analysis in solving geotechnical problems. Adegbola and Alajede (2003) established a relationship between
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LinearRegressionEquationforSubgradeLateriticSoil
CBRand index properties and concluded that astrong correlation exist betweenthetwotestsand suggeststhat
the method of a approach is sufficient to predict the range of CBR values expected through mathematical
analysis without actually performing CBR laboratory tests on soil samples within the locality. Adedimila and
Usifo(1994) carried out a comparative study of CBRand Unconfined CompressionTests(UCT)intheareaof
characterizingcohesivesoilsforpavementdesignandanalysisinviewoftheoreticaldevelopmentandeconomy,
Thus, Osun State government has embarked upon mass construction of roads withinthestatecapital,
Osogbo to ease the means of transportation within the stale capital and the surrounding towns.Most of these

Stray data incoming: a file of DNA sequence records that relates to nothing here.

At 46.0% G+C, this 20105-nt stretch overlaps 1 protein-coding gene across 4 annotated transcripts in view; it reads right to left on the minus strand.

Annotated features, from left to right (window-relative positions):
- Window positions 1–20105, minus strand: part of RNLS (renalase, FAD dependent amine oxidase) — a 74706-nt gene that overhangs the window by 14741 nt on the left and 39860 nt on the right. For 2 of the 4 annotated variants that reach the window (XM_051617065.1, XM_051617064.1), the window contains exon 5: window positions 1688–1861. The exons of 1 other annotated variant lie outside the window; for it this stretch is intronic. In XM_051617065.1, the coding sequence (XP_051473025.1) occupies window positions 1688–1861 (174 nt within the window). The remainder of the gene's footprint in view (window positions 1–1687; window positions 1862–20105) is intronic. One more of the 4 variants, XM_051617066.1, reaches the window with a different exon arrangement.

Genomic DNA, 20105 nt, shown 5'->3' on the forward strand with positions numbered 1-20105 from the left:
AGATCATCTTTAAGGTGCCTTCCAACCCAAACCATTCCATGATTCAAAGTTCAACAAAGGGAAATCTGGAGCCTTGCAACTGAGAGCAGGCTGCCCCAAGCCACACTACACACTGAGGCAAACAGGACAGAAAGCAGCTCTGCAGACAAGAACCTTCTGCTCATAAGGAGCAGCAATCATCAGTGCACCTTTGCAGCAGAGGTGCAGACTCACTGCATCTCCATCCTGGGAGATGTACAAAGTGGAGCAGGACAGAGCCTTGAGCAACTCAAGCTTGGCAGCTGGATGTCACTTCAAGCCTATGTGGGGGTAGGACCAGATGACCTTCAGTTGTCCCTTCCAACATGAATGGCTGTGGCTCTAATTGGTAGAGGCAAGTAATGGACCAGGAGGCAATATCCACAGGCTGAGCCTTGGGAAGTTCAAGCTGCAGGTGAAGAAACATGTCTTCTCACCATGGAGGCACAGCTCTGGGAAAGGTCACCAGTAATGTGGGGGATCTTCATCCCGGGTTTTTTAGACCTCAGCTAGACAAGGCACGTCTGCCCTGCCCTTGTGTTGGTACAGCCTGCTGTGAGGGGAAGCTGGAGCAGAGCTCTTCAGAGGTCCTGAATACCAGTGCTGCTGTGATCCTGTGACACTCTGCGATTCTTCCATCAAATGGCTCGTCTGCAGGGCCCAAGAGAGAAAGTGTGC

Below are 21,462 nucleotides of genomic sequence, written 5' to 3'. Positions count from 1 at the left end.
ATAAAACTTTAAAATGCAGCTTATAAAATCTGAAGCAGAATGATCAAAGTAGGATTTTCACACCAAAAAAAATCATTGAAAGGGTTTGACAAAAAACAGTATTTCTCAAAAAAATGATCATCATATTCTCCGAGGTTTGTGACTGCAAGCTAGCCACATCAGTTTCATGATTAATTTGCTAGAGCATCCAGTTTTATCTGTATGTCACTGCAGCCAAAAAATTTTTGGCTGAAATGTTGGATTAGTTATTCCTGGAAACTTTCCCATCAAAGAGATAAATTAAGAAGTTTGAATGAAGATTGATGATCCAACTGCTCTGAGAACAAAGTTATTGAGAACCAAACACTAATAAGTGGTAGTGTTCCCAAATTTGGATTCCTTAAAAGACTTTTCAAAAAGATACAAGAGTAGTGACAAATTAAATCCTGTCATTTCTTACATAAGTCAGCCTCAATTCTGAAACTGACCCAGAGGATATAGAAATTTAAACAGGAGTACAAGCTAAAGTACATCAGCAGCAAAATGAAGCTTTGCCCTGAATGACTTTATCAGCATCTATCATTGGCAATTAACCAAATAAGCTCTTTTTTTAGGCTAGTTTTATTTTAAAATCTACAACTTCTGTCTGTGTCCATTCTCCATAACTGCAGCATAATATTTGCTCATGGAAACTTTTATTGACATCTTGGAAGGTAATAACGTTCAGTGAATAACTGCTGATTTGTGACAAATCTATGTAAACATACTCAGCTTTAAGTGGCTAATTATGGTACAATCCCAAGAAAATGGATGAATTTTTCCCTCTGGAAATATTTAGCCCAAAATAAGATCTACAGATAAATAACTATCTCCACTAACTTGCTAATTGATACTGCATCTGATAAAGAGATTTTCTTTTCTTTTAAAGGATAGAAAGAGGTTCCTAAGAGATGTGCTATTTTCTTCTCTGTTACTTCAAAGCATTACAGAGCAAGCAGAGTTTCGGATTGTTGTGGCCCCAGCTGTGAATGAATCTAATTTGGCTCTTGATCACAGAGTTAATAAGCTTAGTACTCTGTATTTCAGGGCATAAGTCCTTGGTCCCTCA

roads consisted mainly of transported materials.As a result of this, there is a need toreplace them with good
paving materials. Hence, eight borrow pits that have large quantities of good constructional materials for the
pavement constructionwere identifiedafter geotechnical investigation with respectto quality and quantityhad
been carried out. As a result of this, the studynowconsidered theuse of linear regressionequation to have a
correlationbetween index properties and California bearing ratioof lateritic soilwithinOsogbo,Southwestern
Nigeria.

II.

MaterialsandMethod